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Exposing Dangers Inside Buick Automobiles

Fixing up and restoring a vintage car like a 1987 Buick Regal Grand National can be fun and rewarding, but it can also be dangerous.

All cars have small amounts of toxins, especially in the exhaust, but vintage cars have more toxins and you can risk exposure when working on these cars.

This article will go through the major toxins, so you know what to look out for.

Lead

Lead is a heavy metal that can accumulate in the body, causing terrible health effects.

In vintage and classic cars, lead is commonly found in batteries and any electrical connections.

However, older cars have lead in many other places.

You can find lead in all the soldered joints, and it was also used during that time period to fix dents and in other bodywork applications.

You will most often face lead exposure if you are sanding the car, so take care to use light sanders and definitely wear protection before working on the car.

Paint Toxins

The paints used to achieve certain colors, especially yellow and red, have toxic substances that can cause cancer or other health problems.

Yellow and red used cadmium and chromate.

These can cause imperceptible lung irritation that can be hard to detect until the damage is already done.

Lead chromate is also common, which combines the health risks of lead and paint toxins.

As with lead, be sure to wear protection when sanding or removing the paint.

Asbestos

Old cars used asbestos, the substance known for causing mesothelioma.

This fatal lung cancer has a high latency, so you may not be affected for 15 to 20 years, and by that time it is too late.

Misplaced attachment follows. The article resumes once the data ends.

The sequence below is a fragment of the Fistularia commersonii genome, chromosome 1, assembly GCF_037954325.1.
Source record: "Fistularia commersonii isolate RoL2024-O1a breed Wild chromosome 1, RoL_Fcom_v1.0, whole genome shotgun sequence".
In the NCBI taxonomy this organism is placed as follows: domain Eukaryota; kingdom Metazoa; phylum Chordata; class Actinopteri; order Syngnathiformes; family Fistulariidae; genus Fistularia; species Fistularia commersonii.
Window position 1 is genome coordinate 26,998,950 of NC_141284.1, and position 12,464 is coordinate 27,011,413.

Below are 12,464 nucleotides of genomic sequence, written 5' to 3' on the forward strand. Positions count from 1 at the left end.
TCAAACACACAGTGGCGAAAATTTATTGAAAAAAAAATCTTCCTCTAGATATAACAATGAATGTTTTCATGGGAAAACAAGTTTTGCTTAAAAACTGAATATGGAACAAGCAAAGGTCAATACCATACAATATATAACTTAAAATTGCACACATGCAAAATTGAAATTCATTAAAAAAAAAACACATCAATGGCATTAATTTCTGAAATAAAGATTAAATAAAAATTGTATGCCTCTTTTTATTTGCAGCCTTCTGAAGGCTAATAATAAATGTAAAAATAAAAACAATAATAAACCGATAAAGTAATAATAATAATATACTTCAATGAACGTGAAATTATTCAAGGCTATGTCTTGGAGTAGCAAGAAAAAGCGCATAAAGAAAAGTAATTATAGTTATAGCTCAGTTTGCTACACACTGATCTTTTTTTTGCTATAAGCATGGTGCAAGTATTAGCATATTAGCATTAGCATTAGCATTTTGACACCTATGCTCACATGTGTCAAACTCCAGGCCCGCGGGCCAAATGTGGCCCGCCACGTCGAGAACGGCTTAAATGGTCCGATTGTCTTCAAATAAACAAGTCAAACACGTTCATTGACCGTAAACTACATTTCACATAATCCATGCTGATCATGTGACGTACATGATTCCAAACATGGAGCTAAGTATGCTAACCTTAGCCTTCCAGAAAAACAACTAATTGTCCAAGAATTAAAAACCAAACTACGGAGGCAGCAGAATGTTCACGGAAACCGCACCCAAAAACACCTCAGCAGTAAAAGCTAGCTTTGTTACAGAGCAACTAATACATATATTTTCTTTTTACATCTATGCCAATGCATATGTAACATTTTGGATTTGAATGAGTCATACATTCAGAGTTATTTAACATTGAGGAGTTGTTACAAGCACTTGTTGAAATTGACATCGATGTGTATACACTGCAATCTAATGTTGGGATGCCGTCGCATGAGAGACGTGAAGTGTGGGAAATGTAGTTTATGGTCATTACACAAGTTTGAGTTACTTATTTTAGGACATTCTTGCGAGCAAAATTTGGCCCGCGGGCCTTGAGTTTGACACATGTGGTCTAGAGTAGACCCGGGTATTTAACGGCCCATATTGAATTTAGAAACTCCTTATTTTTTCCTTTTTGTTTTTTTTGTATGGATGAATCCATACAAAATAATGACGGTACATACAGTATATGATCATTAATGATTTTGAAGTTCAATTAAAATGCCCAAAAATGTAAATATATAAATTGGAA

Mesothelioma is directly caused by exposure to asbestos particles and the fatality rate is very high.

To reduce exposure, ensure you cover your skin, mouth, nose and eyes when working on any components with asbestos.

You can find it in the brake pads, clutch plates, drum linings, and the transmission.

Phenol Residue

This is strictly for old cars when high mileage, as the phenol accumulates based on how much the car was used.

Phenol can be found around axles, drive shafts, the transmission and the engine.

This is from a build up of oil and dirt, combining with the substances present in the old car.

Since this is easily absorbed by the skin and airways, you should take the same precautions as dealing with mesothelioma and asbestos exposure.

This mostly affects the central nervous system, and it can be very debilitating.

Conclusion

Old cars have many toxins and poisons, but if you are wary and use protection, you should be able to escape them without harm.

Just be safe, and you can still have fun working on your favorite classic car like the sleek Buick Regal Grand National.

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